Nor none of thee, thou pale and common drudge

'Tween man and man. But thou, thou meagre lead,

Which rather threat'nest than dost promise aught,

Thy plainness moves me more than eloquence,

And here choose I. Joy be the consequence!

Por. How all the other passions fleet to air!

O love, be moderate, allay thy ecstacy,

I feel too much thy blessing, make it less,

For fear I surfeit!

Bas. What find I here!

Opening the leaden casket.

Fair Portia's counterfeit?—Here's the scroll,

The continent and summary of my fortune.

'You that choose not by the view,Chance as felt, and choose as true!Since this fortune falls to you,Be content, and seek no new.If you be well pleas'd with this,And hold your fortune for your bliss.Turn you where your lady is,And claim her with a loving kiss.'

A gentle scroll.—Fair lady, by your leave,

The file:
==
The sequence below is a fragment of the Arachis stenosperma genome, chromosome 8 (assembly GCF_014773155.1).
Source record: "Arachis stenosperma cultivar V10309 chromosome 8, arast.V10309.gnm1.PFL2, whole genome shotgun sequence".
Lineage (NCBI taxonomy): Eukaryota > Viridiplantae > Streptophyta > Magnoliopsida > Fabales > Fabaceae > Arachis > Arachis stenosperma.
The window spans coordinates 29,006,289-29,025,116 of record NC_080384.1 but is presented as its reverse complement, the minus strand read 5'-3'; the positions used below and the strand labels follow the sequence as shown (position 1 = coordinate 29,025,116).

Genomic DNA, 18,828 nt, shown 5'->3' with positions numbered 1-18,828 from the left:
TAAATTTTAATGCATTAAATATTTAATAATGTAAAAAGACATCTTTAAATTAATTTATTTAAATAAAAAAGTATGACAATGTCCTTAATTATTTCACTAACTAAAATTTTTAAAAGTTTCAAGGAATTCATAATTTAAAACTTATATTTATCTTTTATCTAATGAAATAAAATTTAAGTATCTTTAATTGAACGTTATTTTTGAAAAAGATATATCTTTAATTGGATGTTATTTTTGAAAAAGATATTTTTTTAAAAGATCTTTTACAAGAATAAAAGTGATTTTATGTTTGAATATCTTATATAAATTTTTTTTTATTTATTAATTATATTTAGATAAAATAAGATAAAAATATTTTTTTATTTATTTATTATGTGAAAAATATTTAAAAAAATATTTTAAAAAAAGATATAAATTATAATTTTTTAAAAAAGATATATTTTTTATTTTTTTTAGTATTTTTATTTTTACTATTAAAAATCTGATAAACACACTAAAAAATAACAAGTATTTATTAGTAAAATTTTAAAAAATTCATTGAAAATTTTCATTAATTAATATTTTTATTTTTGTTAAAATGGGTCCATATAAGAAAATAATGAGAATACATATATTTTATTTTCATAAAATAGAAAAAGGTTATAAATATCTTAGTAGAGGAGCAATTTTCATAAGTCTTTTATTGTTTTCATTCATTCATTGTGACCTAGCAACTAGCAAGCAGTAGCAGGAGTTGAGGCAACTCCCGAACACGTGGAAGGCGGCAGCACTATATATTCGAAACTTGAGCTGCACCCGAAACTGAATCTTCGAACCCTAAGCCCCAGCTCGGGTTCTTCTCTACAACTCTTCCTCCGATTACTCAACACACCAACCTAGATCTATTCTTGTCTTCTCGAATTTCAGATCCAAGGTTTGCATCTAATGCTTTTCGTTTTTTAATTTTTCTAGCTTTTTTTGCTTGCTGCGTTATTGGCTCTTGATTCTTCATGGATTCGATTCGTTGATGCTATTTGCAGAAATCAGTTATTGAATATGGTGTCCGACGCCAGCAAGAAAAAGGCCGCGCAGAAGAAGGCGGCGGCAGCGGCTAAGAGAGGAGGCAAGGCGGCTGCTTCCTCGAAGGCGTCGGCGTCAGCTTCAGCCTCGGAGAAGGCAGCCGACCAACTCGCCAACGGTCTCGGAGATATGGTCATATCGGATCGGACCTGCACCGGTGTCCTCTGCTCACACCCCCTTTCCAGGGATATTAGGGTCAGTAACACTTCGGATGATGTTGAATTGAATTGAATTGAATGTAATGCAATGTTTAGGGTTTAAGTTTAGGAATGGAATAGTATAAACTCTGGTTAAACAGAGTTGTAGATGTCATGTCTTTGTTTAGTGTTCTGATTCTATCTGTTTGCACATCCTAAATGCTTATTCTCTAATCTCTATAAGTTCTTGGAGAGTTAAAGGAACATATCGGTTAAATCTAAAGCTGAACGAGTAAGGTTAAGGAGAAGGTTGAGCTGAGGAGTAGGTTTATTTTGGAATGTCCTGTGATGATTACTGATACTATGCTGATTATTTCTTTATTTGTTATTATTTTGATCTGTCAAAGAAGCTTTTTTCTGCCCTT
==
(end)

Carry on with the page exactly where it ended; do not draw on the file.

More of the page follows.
I come by note, to give and to receive.

Yet doubtful whether what I see be true,

Until confirm'd, sign'd, ratified by you.

Por. You see, my lord Bassanio, where I stand,

Such as I am: though, for myself alone,

I would not be ambitious in my wish,

To wish myself much better; yet, for you,

I would be trebled twenty times myself.

But now I was the lord

Of this fair mansion, master of my servants,

Queen o'er myself; and even now, but now,

This house, these servants, and this same myself.

Are yours, my lord,—I give them with this ring;

Which, when you part from, lose, or give away,

Let it presage the ruin of your love,

And be my vantage to exclaim on you.

Bas. Madam, you have bereft me of all words;

Only my blood speaks to you in my veins:

But when this ring

Parts from this finger, then parts life from hence;

O, then be bold to say, Bassanio's dead.

Ner. My lord and lady, it is now our time,

That have stood by and seen our wishes prosper,

To cry good joy; God joy, my lord and lady!